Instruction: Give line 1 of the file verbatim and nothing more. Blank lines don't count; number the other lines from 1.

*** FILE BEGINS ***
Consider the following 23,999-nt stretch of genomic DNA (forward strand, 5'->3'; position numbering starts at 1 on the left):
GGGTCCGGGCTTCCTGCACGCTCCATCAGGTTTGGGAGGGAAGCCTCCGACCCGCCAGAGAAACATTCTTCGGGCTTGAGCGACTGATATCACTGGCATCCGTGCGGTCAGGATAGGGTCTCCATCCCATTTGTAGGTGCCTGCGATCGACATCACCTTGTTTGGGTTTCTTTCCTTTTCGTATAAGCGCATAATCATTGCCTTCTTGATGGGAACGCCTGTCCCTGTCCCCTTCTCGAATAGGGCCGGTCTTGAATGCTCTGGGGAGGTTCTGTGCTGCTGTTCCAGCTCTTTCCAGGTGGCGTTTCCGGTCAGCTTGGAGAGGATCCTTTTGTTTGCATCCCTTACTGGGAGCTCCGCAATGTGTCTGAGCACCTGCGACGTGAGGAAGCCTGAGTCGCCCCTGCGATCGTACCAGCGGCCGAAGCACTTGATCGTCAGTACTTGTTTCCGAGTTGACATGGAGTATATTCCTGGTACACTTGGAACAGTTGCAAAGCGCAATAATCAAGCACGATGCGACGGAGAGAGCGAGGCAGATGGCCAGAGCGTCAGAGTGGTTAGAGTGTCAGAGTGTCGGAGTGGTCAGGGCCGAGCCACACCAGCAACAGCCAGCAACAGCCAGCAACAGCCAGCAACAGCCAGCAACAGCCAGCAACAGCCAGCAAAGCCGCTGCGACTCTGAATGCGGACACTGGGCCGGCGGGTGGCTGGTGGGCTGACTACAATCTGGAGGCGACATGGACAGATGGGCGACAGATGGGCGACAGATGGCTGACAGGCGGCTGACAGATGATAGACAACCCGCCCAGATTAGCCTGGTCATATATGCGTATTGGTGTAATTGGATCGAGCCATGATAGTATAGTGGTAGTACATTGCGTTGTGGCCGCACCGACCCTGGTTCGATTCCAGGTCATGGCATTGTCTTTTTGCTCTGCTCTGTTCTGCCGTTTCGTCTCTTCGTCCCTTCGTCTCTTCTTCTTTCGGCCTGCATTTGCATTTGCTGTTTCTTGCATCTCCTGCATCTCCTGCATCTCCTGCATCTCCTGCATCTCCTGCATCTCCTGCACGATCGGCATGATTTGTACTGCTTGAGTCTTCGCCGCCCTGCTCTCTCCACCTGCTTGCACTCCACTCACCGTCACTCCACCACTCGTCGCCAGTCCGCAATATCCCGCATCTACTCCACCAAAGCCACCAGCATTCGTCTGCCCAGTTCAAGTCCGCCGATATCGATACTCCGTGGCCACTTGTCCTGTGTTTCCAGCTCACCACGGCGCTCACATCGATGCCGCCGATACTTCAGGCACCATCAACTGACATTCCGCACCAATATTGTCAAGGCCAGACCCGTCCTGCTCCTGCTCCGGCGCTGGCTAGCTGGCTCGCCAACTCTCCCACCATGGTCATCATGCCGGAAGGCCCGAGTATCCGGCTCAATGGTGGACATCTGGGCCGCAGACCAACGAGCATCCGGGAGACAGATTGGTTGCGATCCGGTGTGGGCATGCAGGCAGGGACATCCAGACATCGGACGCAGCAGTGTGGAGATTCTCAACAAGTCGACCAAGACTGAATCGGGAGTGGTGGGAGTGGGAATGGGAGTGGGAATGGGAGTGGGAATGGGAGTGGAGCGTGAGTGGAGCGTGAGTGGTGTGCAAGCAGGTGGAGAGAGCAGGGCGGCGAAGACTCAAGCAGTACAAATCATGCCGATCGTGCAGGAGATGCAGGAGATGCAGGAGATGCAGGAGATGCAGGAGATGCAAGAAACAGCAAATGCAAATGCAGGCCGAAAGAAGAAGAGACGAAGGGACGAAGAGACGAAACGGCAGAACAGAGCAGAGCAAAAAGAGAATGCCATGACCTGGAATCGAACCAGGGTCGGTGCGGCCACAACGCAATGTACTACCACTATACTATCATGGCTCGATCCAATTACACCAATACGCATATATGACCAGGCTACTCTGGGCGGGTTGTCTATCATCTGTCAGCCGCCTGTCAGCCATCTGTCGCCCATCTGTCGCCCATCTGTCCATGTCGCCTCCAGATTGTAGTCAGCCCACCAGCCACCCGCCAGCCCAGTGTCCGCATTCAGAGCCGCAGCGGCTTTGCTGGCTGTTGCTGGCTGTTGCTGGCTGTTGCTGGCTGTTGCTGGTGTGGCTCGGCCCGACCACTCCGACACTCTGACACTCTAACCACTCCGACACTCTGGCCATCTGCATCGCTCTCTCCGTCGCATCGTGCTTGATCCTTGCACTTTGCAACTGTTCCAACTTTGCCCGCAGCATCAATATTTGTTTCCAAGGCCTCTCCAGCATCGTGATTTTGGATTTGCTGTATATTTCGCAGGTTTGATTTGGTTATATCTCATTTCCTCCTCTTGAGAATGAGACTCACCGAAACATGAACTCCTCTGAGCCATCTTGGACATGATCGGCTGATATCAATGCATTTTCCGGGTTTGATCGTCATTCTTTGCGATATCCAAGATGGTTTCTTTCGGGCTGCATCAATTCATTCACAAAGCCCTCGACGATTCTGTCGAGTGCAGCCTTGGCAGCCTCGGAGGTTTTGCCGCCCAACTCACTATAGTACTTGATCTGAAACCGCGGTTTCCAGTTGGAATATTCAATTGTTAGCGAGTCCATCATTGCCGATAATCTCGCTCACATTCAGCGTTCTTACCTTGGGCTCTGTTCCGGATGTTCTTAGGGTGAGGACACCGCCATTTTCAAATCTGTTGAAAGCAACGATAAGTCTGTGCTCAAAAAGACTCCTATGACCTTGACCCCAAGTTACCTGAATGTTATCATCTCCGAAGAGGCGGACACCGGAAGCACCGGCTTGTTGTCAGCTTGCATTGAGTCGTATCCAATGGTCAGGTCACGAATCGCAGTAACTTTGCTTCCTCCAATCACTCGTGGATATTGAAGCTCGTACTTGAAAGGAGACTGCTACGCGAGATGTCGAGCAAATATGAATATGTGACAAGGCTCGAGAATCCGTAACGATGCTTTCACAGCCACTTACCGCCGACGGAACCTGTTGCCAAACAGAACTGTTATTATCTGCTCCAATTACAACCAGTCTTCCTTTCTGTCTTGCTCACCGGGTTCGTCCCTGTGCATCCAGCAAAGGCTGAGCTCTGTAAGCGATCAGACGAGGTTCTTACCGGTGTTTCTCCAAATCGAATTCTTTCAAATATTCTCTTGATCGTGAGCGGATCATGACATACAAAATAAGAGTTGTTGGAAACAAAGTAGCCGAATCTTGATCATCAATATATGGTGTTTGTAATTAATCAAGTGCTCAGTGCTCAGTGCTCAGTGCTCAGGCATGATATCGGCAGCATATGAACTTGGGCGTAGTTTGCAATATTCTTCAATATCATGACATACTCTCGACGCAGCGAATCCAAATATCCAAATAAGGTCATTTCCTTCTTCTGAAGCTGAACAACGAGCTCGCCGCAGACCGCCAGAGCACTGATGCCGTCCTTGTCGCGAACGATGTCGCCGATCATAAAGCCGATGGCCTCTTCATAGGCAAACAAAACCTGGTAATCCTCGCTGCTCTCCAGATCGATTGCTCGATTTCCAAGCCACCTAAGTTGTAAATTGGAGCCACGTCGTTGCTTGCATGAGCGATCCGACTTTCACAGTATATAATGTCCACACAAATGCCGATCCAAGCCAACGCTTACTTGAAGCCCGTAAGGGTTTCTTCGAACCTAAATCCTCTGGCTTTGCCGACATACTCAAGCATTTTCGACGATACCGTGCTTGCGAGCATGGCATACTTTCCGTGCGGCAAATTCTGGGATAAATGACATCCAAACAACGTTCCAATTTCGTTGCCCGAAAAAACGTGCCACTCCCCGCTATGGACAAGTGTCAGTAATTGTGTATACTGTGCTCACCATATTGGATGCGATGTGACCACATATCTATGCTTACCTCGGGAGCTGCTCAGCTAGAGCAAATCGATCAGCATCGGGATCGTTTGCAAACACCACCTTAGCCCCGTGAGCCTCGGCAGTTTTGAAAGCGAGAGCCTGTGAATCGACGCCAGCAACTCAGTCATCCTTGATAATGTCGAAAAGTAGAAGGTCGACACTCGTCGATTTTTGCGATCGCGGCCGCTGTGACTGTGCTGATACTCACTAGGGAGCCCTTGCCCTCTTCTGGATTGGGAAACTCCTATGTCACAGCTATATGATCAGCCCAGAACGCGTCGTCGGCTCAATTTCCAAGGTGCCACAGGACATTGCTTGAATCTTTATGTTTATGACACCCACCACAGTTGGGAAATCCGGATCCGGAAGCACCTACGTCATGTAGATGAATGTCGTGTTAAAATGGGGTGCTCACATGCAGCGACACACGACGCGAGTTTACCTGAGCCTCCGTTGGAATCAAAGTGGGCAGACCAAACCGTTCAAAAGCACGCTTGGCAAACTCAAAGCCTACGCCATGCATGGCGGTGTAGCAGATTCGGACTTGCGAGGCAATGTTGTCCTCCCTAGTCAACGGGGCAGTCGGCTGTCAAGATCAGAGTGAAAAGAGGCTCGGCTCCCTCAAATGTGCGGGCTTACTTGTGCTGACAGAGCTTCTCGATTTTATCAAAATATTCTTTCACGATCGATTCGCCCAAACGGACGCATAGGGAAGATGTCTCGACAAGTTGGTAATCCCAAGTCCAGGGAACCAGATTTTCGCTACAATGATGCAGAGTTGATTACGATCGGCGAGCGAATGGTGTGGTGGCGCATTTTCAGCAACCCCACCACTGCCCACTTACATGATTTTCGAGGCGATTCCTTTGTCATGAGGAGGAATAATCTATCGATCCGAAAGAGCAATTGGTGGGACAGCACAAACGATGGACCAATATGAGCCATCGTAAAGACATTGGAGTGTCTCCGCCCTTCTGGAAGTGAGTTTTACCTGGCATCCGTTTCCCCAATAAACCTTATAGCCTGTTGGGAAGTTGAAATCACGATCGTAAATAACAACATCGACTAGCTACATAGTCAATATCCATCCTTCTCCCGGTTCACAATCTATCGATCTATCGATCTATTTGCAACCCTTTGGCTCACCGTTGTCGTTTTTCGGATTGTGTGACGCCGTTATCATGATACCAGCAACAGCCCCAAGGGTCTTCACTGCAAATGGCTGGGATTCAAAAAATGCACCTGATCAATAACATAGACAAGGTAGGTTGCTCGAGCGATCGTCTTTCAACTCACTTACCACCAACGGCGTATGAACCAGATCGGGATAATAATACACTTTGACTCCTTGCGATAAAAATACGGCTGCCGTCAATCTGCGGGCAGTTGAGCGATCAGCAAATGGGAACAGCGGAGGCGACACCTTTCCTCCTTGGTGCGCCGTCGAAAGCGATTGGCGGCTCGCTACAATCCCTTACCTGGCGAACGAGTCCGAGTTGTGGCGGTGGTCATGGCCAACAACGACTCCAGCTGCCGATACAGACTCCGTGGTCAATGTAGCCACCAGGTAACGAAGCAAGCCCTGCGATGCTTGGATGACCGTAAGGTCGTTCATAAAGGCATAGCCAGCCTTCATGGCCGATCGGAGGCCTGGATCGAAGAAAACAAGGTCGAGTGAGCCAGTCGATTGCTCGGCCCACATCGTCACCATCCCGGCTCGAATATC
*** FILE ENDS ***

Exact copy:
Consider the following 23,999-nt stretch of genomic DNA (forward strand, 5'->3'; position numbering starts at 1 on the left):